Future tampons could absorb 3 TIMES more menstrual blood than current feminine products
A new super-absorbent pad that can absorb three times more liquid is set to transform traditional tampons and pads.
The sheet is made of a gelatinous material containing a polymer that can absorb more than an ounce of blood in 60 seconds — current gauze dressings only absorb 55 percent of that amount.
The gel sheet also performed well with syrup, blood, and even liquids a million times thicker than water.
Scientists are now trying to strengthen the material and develop reusable sheets for the market.
Professor Srinivasa Raghavan of Maryland University and co-author of the study said: ‘In principle, the gel sheets could be a superior form of paper towels.’
Scientists created a super absorbent sheet made of hydrogel. The group claims it can hold three times more blood than current dressings
There are generally two materials that absorb liquids: porous materials and hydrogels.
Cloth and paper are porous materials and while they are flexible, they are not very absorbent.
On the other hand, superabsorbent hydrogels made of polymer, a web of large molecules, can absorb more than 100 times their own weight in water.
However, when dried, these hydrogels become brittle solids that crumble.
“We’ve reimagined what a hydrogel can look like,” Raghavan told SWS.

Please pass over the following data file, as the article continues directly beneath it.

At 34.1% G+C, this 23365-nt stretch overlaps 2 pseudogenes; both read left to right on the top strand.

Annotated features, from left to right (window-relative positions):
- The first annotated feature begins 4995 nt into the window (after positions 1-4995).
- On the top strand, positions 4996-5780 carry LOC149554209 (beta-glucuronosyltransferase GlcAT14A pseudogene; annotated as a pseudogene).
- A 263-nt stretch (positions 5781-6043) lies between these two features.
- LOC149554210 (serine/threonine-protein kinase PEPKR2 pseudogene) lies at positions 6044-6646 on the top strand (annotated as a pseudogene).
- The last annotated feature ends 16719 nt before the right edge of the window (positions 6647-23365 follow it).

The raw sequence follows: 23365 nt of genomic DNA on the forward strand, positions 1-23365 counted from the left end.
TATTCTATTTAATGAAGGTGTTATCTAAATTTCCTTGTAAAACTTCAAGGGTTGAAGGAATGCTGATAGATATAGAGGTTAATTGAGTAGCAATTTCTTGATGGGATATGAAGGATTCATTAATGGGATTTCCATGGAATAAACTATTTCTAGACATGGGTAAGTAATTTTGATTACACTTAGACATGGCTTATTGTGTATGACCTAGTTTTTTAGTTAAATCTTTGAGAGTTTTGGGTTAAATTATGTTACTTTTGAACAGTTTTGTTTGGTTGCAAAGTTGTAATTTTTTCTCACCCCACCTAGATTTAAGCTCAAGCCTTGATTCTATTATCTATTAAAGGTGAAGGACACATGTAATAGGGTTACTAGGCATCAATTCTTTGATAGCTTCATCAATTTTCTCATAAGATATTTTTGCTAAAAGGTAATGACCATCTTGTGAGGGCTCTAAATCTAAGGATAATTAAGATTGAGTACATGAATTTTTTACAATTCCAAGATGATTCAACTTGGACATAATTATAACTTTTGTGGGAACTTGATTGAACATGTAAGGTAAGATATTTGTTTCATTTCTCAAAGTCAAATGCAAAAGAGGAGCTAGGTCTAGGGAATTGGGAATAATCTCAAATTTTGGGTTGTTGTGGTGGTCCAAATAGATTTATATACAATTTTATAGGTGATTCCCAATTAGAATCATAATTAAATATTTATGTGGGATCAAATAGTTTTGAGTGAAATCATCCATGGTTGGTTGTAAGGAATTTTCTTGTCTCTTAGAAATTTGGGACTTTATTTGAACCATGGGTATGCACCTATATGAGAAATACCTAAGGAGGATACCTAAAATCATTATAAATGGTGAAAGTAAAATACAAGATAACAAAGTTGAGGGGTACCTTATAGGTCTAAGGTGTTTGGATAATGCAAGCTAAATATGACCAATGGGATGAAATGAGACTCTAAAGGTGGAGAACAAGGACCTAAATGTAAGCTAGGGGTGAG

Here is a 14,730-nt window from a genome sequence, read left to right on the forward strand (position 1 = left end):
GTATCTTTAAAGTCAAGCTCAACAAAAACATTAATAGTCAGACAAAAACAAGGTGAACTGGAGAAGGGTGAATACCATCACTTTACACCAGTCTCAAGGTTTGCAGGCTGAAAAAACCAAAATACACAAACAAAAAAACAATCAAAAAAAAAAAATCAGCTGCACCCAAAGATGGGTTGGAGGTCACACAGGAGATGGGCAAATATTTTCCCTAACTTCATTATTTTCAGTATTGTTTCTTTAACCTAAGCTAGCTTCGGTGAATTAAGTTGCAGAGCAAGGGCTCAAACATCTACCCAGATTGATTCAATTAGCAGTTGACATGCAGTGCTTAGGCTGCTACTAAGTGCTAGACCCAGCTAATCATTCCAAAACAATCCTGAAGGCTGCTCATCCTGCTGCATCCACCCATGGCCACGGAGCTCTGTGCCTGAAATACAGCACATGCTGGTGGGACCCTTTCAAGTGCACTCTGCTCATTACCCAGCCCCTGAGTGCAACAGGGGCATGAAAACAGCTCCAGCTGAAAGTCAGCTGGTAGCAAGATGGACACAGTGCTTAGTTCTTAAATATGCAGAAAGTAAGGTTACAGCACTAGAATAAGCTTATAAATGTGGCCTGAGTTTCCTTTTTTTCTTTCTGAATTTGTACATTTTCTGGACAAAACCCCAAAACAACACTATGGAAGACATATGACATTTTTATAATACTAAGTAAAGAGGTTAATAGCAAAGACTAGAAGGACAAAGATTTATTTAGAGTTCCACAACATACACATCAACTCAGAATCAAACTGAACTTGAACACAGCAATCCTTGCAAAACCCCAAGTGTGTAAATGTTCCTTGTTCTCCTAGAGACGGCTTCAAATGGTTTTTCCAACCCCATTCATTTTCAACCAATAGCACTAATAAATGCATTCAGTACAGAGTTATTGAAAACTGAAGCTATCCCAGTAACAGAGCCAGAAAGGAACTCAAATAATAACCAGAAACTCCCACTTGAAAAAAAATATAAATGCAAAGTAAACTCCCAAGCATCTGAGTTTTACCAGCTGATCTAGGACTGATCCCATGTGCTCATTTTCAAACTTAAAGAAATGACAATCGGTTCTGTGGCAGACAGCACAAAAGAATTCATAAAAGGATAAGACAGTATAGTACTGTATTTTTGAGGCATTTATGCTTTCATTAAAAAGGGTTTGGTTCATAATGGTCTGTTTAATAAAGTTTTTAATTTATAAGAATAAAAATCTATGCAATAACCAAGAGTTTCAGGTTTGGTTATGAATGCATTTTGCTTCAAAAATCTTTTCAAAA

“What we’ve done is combine the desirable properties of a paper towel and a hydrogel.”
The road to the superabsorbent began when the team mixed a chemical cocktail — including acid — in a zip-top bag.
“Like vinegar and baking soda, carbon dioxide bubbles developed in the gel,” the researchers said.
Once a foam-like material formed from the brew, the team placed it between glass plates until it developed into a plate, which was then exposed to UV light. The liquid settled around the bubbles, leaving pores.
Finally, the sheet was dipped in alcohol and glycerol and air dried, leaving it soft and flexible.
“To our knowledge, this is the first hydrogel to have such tactile and mechanical properties,” Raghavan said.
The gel sheets also remained soft and flexible under ambient conditions for a year, indicating stability.
“We’re trying to achieve some unique properties with simple starting materials,” Raghavan said.
Compared to a commercially available cloth pad and paper towel, a gel sheet of the same size can absorb more than three times as much liquid.
The sheet is made of a gelatinous material containing a polymer that can absorb more than an ounce of blood in 60 seconds. On the left is the new sheet and on the right is a traditional dressing
The new gel sheet (left) also collected all the fluid during testing, while the gauze dressing (right) barely absorbed the fluid
When researchers placed it over 0.8 ounces of spilled water, the sheet swelled and absorbed within 20 seconds, holding the water without dripping.
The cloth pad only absorbed about 60 percent and left drips.
The gel sheet also holds its fluid well as the blood-soaked gauze drips. It absorbed more than twice as much blood as sanitary napkins, sponges and gauze pads.
Raghavan and colleagues now plan to optimize the product by increasing its absorbency.
Due to their flexible and absorbent nature, gel sheets may also be able to stop the bleeding of serious wounds as a dressing.